8p Shows the steering system of the VICTORY in the gunroom by jury ropes.
13p HMS SPENCER and Captain John Quilliam. viewtopic.php?f=2&t=14330&p=16339&hilit=john+quilliam#!lightbox[gallery]/0/
15p Shows John Quilliam in front of the Rushen Castle where at that time the meeting of the members of the House of Key’s took place, and fishing vessel in the port of Castletown.
Isle of Man 1979 6p/15p sg 189/162, scott?

BRITANNIA cruise vessel 2015

Built as a cruise vessel under yard No 6231 by Fincantieri Italiana at Monfalcone, Italy for Carnival PLC, Southampton.
2011 Ordered.
15 May 2013 laid down, (Miramar gives laid down 20 December 2010.)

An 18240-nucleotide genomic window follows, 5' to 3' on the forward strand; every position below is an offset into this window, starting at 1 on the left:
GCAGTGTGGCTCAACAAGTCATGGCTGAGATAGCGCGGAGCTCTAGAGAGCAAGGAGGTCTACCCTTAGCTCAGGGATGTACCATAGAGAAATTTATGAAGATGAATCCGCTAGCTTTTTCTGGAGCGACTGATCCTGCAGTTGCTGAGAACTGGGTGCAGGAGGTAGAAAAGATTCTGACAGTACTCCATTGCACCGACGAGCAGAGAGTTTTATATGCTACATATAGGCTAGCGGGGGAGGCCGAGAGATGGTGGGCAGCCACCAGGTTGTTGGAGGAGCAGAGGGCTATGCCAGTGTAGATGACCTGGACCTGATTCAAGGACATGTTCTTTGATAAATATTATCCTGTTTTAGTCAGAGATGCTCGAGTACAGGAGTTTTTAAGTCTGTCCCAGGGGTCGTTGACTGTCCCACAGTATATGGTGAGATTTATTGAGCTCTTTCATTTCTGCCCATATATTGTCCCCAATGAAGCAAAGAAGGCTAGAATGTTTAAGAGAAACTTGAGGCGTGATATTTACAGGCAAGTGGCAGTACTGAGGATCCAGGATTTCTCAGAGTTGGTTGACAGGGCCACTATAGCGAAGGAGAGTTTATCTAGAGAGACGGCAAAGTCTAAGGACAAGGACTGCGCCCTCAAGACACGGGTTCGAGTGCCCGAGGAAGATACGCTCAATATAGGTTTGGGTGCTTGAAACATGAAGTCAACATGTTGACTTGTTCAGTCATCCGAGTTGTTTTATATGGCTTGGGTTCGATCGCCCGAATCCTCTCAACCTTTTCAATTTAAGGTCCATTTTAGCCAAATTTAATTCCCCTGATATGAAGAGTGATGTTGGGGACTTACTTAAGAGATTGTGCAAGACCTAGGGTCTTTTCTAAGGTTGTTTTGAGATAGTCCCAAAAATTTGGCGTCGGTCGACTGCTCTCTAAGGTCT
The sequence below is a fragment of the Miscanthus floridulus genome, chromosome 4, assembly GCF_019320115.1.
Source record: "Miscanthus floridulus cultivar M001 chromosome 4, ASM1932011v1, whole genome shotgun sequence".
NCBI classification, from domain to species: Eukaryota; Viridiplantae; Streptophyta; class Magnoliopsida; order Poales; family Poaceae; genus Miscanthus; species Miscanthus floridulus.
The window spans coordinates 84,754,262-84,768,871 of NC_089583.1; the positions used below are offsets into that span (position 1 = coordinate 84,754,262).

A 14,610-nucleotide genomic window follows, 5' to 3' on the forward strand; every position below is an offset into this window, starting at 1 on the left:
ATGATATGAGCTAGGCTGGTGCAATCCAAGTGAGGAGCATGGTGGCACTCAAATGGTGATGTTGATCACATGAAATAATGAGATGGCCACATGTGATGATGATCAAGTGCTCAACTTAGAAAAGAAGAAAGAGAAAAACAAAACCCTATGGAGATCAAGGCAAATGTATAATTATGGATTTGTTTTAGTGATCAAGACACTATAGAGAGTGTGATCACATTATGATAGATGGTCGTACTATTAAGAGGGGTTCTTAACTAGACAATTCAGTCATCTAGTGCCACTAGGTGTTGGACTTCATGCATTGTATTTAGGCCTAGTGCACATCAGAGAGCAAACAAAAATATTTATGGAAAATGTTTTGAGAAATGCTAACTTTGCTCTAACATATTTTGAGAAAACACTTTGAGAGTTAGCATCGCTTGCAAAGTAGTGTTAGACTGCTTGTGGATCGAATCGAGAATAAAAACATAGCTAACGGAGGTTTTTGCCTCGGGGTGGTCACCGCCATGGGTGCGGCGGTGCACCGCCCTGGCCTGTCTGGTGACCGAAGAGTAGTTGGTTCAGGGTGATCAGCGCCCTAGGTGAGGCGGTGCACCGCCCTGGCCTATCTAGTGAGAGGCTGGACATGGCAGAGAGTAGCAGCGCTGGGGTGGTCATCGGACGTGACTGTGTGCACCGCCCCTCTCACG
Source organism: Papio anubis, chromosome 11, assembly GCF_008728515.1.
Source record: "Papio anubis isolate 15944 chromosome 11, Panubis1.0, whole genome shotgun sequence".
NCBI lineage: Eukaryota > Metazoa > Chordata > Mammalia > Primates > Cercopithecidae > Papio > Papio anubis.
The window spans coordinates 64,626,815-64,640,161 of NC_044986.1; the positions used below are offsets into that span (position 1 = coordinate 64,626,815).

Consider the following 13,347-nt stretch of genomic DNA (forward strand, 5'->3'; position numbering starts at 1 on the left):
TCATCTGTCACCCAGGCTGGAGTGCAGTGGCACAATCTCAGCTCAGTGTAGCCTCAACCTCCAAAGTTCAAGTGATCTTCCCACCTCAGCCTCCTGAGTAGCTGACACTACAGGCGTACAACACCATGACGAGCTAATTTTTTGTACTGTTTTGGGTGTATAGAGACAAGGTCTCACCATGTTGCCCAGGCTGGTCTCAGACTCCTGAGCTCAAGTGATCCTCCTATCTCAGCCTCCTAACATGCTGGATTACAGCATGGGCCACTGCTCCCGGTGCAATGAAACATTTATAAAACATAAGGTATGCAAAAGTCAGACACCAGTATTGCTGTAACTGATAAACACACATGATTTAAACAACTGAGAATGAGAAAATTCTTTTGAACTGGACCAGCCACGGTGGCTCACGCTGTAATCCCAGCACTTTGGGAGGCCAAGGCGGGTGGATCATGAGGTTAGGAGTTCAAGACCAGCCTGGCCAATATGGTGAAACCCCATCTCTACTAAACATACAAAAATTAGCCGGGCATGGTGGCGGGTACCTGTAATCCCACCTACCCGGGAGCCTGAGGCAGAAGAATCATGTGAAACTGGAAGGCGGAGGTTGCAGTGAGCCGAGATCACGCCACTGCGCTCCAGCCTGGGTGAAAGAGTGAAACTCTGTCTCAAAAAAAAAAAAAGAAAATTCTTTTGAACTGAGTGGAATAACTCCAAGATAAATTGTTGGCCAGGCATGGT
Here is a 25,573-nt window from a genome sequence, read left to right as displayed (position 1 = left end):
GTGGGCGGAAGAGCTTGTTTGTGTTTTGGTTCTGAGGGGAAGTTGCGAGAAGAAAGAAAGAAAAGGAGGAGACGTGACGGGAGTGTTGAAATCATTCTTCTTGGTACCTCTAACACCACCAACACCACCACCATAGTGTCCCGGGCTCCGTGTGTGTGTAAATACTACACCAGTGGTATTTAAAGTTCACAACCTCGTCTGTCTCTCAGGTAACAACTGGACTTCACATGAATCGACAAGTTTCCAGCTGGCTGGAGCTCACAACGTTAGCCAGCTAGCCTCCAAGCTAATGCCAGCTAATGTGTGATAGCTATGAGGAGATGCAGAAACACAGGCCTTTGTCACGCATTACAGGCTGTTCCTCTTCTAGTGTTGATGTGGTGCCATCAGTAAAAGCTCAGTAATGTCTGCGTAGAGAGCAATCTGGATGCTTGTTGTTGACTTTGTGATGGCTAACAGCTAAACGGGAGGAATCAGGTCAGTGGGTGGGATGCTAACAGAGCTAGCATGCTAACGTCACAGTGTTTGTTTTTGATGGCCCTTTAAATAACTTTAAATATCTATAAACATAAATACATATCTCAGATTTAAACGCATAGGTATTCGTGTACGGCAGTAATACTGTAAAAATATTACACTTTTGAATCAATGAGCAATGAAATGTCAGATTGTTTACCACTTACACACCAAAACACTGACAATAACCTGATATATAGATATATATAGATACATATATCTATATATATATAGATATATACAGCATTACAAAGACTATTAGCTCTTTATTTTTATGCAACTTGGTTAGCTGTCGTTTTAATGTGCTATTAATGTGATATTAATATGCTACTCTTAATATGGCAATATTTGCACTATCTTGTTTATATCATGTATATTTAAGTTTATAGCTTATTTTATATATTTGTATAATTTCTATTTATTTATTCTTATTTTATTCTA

14 February 2014 floated out of her building dock as the BRITANNIA.
Tonnage 143,730 grt, 11,793 dwt, dim. 330 x 38.38 x 8.30m. (draught), length bpp. 306.07m.
Powered diesel electric two Wärtsilä 12V46F and two Wärtsilä diesel engines, 36,000 kW, two VEM Sachsenwerk GMBH electric motors driven twin shafts, speed 21 knots.
Accommodation for 4,324 passengers and 1,398 crew.
27 February 2015 delivered to owners, building cost £473 million.

The same day sailed from Monfalcone via Gibraltar to Southampton.
10 March 2015 christened by Queen Elizabeth II in Southampton.
14 March 2015 sailed for his maiden cruise from Southampton.
MV BRITANNIA is a cruise ship of the P&O Cruises fleet. She was built by Fincantieri at its shipyard in Monfalcone, Italy.